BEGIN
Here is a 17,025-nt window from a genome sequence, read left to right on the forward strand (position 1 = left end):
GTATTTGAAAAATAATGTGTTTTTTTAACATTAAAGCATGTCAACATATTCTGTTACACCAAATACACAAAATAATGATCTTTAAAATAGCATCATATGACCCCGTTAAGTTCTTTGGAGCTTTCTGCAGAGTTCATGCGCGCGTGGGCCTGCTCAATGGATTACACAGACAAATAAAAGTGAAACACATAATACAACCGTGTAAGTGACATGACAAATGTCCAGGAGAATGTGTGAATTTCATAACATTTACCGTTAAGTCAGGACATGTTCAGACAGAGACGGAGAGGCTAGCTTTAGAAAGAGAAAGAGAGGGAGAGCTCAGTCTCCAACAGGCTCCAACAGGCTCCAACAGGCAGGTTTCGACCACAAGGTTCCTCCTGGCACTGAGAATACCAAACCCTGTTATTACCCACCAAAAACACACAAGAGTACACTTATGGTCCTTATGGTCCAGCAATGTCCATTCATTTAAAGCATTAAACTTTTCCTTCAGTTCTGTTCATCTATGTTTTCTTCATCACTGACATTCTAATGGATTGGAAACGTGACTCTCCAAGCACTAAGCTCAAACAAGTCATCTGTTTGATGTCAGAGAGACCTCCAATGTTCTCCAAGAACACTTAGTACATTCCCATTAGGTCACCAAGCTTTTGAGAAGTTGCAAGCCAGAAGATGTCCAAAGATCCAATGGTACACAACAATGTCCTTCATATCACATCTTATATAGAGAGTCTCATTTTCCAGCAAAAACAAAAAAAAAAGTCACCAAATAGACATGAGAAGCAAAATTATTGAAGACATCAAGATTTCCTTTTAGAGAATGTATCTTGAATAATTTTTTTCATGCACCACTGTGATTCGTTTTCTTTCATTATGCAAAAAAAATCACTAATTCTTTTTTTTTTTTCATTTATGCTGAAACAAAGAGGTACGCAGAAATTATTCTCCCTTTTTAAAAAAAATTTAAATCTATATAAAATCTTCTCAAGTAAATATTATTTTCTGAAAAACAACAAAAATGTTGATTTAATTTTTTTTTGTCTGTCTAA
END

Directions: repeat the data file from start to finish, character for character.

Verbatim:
Here is a 17,025-nt window from a genome sequence, read left to right on the forward strand (position 1 = left end):
GTATTTGAAAAATAATGTGTTTTTTTAACATTAAAGCATGTCAACATATTCTGTTACACCAAATACACAAAATAATGATCTTTAAAATAGCATCATATGACCCCGTTAAGTTCTTTGGAGCTTTCTGCAGAGTTCATGCGCGCGTGGGCCTGCTCAATGGATTACACAGACAAATAAAAGTGAAACACATAATACAACCGTGTAAGTGACATGACAAATGTCCAGGAGAATGTGTGAATTTCATAACATTTACCGTTAAGTCAGGACATGTTCAGACAGAGACGGAGAGGCTAGCTTTAGAAAGAGAAAGAGAGGGAGAGCTCAGTCTCCAACAGGCTCCAACAGGCTCCAACAGGCAGGTTTCGACCACAAGGTTCCTCCTGGCACTGAGAATACCAAACCCTGTTATTACCCACCAAAAACACACAAGAGTACACTTATGGTCCTTATGGTCCAGCAATGTCCATTCATTTAAAGCATTAAACTTTTCCTTCAGTTCTGTTCATCTATGTTTTCTTCATCACTGACATTCTAATGGATTGGAAACGTGACTCTCCAAGCACTAAGCTCAAACAAGTCATCTGTTTGATGTCAGAGAGACCTCCAATGTTCTCCAAGAACACTTAGTACATTCCCATTAGGTCACCAAGCTTTTGAGAAGTTGCAAGCCAGAAGATGTCCAAAGATCCAATGGTACACAACAATGTCCTTCATATCACATCTTATATAGAGAGTCTCATTTTCCAGCAAAAACAAAAAAAAAAGTCACCAAATAGACATGAGAAGCAAAATTATTGAAGACATCAAGATTTCCTTTTAGAGAATGTATCTTGAATAATTTTTTTCATGCACCACTGTGATTCGTTTTCTTTCATTATGCAAAAAAAATCACTAATTCTTTTTTTTTTTTCATTTATGCTGAAACAAAGAGGTACGCAGAAATTATTCTCCCTTTTTAAAAAAAATTTAAATCTATATAAAATCTTCTCAAGTAAATATTATTTTCTGAAAAACAACAAAAATGTTGATTTAATTTTTTTTTGTCTGTCTAA